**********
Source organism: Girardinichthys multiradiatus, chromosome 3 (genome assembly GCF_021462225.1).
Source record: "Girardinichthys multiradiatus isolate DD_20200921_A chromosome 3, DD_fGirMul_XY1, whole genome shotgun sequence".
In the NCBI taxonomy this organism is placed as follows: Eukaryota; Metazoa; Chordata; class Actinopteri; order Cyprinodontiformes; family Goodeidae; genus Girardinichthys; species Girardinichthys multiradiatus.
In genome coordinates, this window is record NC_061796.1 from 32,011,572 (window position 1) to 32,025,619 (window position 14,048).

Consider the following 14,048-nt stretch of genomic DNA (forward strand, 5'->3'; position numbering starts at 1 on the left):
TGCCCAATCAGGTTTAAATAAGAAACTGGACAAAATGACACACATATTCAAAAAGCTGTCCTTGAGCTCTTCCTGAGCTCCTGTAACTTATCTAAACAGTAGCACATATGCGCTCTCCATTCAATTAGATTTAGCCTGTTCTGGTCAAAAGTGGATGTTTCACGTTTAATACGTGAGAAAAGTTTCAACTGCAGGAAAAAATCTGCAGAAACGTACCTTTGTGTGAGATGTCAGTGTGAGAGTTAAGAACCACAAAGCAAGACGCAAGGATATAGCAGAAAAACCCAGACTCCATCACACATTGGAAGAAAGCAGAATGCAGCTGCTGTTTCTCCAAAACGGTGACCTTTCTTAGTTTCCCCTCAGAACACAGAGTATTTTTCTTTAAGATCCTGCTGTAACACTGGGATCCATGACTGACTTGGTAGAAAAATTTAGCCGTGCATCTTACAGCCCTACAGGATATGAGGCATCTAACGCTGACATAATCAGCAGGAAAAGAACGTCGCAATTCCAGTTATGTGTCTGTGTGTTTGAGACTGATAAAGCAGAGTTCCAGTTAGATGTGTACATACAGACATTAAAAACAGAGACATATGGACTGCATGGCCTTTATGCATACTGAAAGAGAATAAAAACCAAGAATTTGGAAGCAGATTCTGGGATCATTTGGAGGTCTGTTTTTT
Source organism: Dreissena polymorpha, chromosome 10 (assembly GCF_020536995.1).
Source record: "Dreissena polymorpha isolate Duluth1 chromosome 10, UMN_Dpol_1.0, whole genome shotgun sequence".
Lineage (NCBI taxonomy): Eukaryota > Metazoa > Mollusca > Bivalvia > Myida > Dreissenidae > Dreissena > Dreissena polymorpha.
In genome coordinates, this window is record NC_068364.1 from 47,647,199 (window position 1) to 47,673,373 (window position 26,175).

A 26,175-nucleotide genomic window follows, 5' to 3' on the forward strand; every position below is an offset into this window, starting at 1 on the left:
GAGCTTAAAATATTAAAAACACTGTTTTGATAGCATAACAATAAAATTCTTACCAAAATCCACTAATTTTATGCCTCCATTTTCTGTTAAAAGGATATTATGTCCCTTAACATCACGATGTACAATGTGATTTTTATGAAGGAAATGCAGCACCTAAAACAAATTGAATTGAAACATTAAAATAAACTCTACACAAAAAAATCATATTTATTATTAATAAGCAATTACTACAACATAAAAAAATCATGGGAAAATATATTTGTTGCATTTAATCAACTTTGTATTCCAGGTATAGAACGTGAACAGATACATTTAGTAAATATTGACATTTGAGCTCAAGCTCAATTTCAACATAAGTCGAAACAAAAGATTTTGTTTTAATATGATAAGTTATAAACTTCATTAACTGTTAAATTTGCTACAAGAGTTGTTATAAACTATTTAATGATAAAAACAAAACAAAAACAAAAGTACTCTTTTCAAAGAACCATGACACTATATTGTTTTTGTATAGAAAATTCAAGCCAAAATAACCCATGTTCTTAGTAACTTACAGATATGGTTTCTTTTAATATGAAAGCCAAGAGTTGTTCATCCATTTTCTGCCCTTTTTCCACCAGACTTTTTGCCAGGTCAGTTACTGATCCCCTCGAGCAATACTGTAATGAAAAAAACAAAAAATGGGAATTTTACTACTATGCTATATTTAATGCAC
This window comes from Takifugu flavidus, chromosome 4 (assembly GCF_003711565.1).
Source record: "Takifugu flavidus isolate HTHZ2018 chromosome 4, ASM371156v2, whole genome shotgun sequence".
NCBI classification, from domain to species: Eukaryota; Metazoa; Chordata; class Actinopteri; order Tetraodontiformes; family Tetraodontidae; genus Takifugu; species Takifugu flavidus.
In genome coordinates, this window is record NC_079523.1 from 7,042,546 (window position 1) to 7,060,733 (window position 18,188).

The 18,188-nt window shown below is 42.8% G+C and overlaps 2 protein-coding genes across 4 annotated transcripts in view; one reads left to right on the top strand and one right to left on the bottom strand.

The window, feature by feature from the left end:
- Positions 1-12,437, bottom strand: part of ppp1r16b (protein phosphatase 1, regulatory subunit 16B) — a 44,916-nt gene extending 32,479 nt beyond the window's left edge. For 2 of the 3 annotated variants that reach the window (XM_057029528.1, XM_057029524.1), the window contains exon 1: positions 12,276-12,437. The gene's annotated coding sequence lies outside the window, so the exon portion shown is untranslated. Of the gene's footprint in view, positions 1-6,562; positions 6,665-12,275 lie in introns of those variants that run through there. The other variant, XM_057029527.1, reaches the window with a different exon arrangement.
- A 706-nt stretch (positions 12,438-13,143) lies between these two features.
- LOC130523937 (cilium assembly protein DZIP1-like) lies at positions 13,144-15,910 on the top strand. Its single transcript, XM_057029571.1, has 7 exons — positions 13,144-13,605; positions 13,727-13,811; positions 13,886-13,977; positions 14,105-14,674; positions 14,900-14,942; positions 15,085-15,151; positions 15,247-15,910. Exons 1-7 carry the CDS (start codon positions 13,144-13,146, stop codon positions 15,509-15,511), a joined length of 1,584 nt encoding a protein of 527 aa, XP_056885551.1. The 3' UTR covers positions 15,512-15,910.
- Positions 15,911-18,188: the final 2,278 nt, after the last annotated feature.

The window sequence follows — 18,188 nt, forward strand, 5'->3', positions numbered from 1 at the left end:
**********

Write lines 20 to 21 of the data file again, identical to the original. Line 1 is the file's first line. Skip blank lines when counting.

- A 706-nt stretch (positions 12,438-13,143) lies between these two features.
- LOC130523937 (cilium assembly protein DZIP1-like) lies at positions 13,144-15,910 on the top strand. Its single transcript, XM_057029571.1, has 7 exons — positions 13,144-13,605; positions 13,727-13,811; positions 13,886-13,977; positions 14,105-14,674; positions 14,900-14,942; positions 15,085-15,151; positions 15,247-15,910. Exons 1-7 carry the CDS (start codon positions 13,144-13,146, stop codon positions 15,509-15,511), a joined length of 1,584 nt encoding a protein of 527 aa, XP_056885551.1. The 3' UTR covers positions 15,512-15,910.